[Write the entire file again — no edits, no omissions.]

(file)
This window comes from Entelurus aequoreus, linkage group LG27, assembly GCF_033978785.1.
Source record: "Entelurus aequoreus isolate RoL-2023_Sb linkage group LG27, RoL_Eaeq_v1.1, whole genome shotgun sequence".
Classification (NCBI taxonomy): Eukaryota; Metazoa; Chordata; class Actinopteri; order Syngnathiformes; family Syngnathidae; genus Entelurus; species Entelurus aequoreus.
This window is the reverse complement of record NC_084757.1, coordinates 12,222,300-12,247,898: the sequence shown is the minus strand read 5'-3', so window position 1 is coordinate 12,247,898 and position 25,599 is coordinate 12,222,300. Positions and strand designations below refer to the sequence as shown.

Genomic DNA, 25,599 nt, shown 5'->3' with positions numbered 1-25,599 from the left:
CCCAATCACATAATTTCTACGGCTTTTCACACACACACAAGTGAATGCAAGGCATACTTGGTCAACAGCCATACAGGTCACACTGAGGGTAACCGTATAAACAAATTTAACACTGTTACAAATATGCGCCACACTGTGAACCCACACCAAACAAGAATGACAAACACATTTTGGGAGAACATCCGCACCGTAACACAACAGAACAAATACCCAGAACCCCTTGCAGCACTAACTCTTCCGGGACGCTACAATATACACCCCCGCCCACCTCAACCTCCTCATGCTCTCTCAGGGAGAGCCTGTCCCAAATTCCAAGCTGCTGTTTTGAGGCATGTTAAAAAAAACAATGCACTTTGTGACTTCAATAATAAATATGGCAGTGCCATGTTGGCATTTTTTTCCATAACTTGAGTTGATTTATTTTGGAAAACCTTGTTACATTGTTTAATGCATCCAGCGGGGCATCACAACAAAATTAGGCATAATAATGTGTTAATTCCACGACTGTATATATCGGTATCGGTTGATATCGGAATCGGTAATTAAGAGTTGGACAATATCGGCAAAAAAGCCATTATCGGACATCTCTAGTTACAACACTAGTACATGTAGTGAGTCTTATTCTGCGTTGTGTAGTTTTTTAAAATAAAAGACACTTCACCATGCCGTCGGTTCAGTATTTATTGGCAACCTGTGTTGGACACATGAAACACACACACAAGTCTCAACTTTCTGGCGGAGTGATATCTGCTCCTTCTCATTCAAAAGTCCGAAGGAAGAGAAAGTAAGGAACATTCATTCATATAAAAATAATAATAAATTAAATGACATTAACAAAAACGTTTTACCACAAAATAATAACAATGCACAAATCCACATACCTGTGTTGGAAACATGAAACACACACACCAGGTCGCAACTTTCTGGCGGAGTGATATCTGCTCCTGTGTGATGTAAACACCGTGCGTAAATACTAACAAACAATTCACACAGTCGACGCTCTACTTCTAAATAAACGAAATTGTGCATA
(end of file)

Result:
This window comes from Entelurus aequoreus, linkage group LG27, assembly GCF_033978785.1.
Source record: "Entelurus aequoreus isolate RoL-2023_Sb linkage group LG27, RoL_Eaeq_v1.1, whole genome shotgun sequence".
Classification (NCBI taxonomy): Eukaryota; Metazoa; Chordata; class Actinopteri; order Syngnathiformes; family Syngnathidae; genus Entelurus; species Entelurus aequoreus.
This window is the reverse complement of record NC_084757.1, coordinates 12,222,300-12,247,898: the sequence shown is the minus strand read 5'-3', so window position 1 is coordinate 12,247,898 and position 25,599 is coordinate 12,222,300. Positions and strand designations below refer to the sequence as shown.

Genomic DNA, 25,599 nt, shown 5'->3' with positions numbered 1-25,599 from the left:
CCCAATCACATAATTTCTACGGCTTTTCACACACACACAAGTGAATGCAAGGCATACTTGGTCAACAGCCATACAGGTCACACTGAGGGTAACCGTATAAACAAATTTAACACTGTTACAAATATGCGCCACACTGTGAACCCACACCAAACAAGAATGACAAACACATTTTGGGAGAACATCCGCACCGTAACACAACAGAACAAATACCCAGAACCCCTTGCAGCACTAACTCTTCCGGGACGCTACAATATACACCCCCGCCCACCTCAACCTCCTCATGCTCTCTCAGGGAGAGCCTGTCCCAAATTCCAAGCTGCTGTTTTGAGGCATGTTAAAAAAAACAATGCACTTTGTGACTTCAATAATAAATATGGCAGTGCCATGTTGGCATTTTTTTCCATAACTTGAGTTGATTTATTTTGGAAAACCTTGTTACATTGTTTAATGCATCCAGCGGGGCATCACAACAAAATTAGGCATAATAATGTGTTAATTCCACGACTGTATATATCGGTATCGGTTGATATCGGAATCGGTAATTAAGAGTTGGACAATATCGGCAAAAAAGCCATTATCGGACATCTCTAGTTACAACACTAGTACATGTAGTGAGTCTTATTCTGCGTTGTGTAGTTTTTTAAAATAAAAGACACTTCACCATGCCGTCGGTTCAGTATTTATTGGCAACCTGTGTTGGACACATGAAACACACACACAAGTCTCAACTTTCTGGCGGAGTGATATCTGCTCCTTCTCATTCAAAAGTCCGAAGGAAGAGAAAGTAAGGAACATTCATTCATATAAAAATAATAATAAATTAAATGACATTAACAAAAACGTTTTACCACAAAATAATAACAATGCACAAATCCACATACCTGTGTTGGAAACATGAAACACACACACCAGGTCGCAACTTTCTGGCGGAGTGATATCTGCTCCTGTGTGATGTAAACACCGTGCGTAAATACTAACAAACAATTCACACAGTCGACGCTCTACTTCTAAATAAACGAAATTGTGCATA